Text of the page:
Today I took the day off to go to the V&A with my mum though. Well it was sort of the day off, it was also sort of a research trip.

First up we hit the Ballgowns Exhibition in the newly tarted up Fashion Gallery. Have to say it was awesome. So amazing to see Vivienne Westwood and Alexander McQueen and Hardy Amies dresses in the flesh and to get a good look at them. Favourites were the first dress I saw, can’t remember who by, but made for the Queen Mother in the <s>18</s> 1950’s, and a late seventies 50’s style prom dress number with kind of quilted satin done up with pastel representations of a fairy story painted and written all over it, actually really contemporary to whats going on in street fashion right now.

Biggest problem with the exhibition was the dummies, as far as size goes, yeah they were all thin, but as most of the dresses downstairs were couture from actual peoples actual collections rather than designers samples they were on reasonable shaped dummies. However whoever had posed them had decided to do so in the most bizarre catwalk poses, including one I can only describe as the time warp…

 

which is not a way to make any outfit look attractive, no matter how beautifully made. I mean don’t get me wrong, I’m as much an aficionado of Americas Next Top Model as anyone else, but i was under the impression that those kinds of poses were there to break the monotony of a runway show, or for an editorial shoot that is ostensibly about the clothes, but actually about something else entirely, the clothes are just the excuse. But for a static mannequin in an exhibition showing how gorgeous the ballgowns are; baffling! I felt like I was in some kind of parallel skinny-rich people dimension where the rules of physics and aesthetics behaved completely differently, a feeling I revisited several times throughout the day.

The difference between how I perceive beauty and how a designer does grew even more when I went upstairs to the contemporary (ie last 3 years) bit of the show. Apart from draped garments being really really not my thing, I failed to relate to most of the garments up there, I loved the concept of the fifties silhouette galaxy dress from last year (can’t remember who by) but on the model it looked sort of wrong.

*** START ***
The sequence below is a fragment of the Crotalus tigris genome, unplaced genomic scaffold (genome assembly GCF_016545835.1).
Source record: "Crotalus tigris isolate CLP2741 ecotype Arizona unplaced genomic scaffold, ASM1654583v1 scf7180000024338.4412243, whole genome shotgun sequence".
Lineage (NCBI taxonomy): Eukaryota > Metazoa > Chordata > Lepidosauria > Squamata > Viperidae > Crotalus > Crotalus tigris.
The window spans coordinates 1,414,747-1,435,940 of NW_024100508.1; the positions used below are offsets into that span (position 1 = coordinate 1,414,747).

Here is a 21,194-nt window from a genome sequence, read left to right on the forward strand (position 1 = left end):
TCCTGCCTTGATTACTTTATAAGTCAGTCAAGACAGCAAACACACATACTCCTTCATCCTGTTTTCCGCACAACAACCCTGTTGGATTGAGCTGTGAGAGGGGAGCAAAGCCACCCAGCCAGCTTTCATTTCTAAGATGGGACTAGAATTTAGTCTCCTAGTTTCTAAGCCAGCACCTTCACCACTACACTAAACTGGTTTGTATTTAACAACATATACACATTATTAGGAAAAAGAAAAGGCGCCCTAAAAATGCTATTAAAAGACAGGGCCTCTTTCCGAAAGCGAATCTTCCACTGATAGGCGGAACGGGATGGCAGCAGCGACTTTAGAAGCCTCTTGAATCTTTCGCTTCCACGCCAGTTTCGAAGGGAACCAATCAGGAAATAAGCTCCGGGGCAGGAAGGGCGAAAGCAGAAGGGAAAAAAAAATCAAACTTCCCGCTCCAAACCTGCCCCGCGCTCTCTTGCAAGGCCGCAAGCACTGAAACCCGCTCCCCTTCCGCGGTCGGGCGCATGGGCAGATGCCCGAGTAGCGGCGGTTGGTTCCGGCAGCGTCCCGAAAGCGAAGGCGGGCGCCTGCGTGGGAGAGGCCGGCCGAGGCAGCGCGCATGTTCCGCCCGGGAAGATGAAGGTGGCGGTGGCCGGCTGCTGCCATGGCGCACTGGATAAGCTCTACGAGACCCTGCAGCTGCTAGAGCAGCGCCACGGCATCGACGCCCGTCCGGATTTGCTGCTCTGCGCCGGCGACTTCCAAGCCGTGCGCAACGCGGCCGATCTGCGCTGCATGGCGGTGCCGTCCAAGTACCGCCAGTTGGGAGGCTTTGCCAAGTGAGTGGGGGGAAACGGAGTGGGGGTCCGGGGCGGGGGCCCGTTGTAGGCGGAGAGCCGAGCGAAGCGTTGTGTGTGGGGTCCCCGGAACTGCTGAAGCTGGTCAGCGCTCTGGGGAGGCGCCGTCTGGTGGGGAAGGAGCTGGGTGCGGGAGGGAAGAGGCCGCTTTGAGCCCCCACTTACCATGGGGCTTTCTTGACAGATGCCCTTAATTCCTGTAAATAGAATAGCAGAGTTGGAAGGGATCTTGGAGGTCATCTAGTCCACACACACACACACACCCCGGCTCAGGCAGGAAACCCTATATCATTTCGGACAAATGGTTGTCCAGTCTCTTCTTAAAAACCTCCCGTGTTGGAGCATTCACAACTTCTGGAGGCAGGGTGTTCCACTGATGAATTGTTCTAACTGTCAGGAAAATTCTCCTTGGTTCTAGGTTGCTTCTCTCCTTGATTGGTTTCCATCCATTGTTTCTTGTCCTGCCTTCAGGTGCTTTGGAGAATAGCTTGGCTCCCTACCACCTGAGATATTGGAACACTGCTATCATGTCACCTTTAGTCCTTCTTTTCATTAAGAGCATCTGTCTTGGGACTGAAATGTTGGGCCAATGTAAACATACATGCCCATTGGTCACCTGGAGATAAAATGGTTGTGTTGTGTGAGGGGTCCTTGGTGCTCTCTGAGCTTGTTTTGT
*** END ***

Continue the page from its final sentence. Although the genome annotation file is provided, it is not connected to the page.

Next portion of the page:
Then my Mum and I saw a black full length sheath dress with intricate beading and simultaneously went ‘thats more like it!’ and of course it was about the only dress on that floor that wasn’t a sample and was actually worn by Beyonce, and the difference between that mannequins proportions and those of the dresses next to it was striking. Of course theres nothing wrong with size 0, and if someone is size 0 and has a dress made specially for them it can look spectacular, but a whole army of size 0 mannequins is a bit creepy, and actually in my mind didn’t do the dresses any favours. I mean I suspect Beyonce is tiny sized also, but omg the difference a bum and some tits made to the dress. Really don’t see how designers think what they do helps sell things.

After that went and had a salad for lunch in the cafe..it was a yummy salad, but most definitely a salad!

then we went and had a look for the ‘Kitty and the Bulldog’ exhibition, which I was really excited to see, cuz it was ostensibly an exhibition on how Gothic Lolita relates to Western Fashion. Except it wasn’t it was 8 or so dresses in the japan gallery, it started out ok with a ‘in the mid 90’s a load of Japanese designers and musician types saw Viviane Westwood stuff and  all the lovely gear you used to be able to buy down Camden market (sobs..may it rest in peace!) and thought “we’ll have a piece of that! ” ”